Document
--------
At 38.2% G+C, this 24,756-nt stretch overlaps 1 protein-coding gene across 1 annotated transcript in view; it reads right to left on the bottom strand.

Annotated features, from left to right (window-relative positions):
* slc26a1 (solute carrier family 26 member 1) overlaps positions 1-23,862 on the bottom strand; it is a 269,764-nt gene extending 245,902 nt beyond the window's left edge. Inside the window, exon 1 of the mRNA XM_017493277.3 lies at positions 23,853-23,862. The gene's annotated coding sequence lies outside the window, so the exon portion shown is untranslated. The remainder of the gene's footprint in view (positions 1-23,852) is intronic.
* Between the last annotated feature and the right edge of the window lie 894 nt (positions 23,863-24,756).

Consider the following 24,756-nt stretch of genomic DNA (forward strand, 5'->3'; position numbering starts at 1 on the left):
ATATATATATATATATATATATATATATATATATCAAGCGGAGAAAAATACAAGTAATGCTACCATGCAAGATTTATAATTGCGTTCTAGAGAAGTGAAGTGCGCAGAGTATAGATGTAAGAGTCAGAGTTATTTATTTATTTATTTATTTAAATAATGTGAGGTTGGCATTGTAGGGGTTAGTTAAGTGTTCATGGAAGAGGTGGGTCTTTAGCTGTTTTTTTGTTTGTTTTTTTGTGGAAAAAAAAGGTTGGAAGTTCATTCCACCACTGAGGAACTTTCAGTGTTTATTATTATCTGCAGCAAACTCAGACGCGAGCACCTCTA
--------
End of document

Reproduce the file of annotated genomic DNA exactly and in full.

At 38.2% G+C, this 24,756-nt stretch overlaps 1 protein-coding gene across 1 annotated transcript in view; it reads right to left on the bottom strand.

Annotated features, from left to right (window-relative positions):
* slc26a1 (solute carrier family 26 member 1) overlaps positions 1-23,862 on the bottom strand; it is a 269,764-nt gene extending 245,902 nt beyond the window's left edge. Inside the window, exon 1 of the mRNA XM_017493277.3 lies at positions 23,853-23,862. The gene's annotated coding sequence lies outside the window, so the exon portion shown is untranslated. The remainder of the gene's footprint in view (positions 1-23,852) is intronic.
* Between the last annotated feature and the right edge of the window lie 894 nt (positions 23,863-24,756).

Consider the following 24,756-nt stretch of genomic DNA (forward strand, 5'->3'; position numbering starts at 1 on the left):
ATATATATATATATATATATATATATATATATATCAAGCGGAGAAAAATACAAGTAATGCTACCATGCAAGATTTATAATTGCGTTCTAGAGAAGTGAAGTGCGCAGAGTATAGATGTAAGAGTCAGAGTTATTTATTTATTTATTTATTTAAATAATGTGAGGTTGGCATTGTAGGGGTTAGTTAAGTGTTCATGGAAGAGGTGGGTCTTTAGCTGTTTTTTTGTTTGTTTTTTTGTGGAAAAAAAAGGTTGGAAGTTCATTCCACCACTGAGGAACTTTCAGTGTTTATTATTATCTGCAGCAAACTCAGACGCGAGCACCTCTA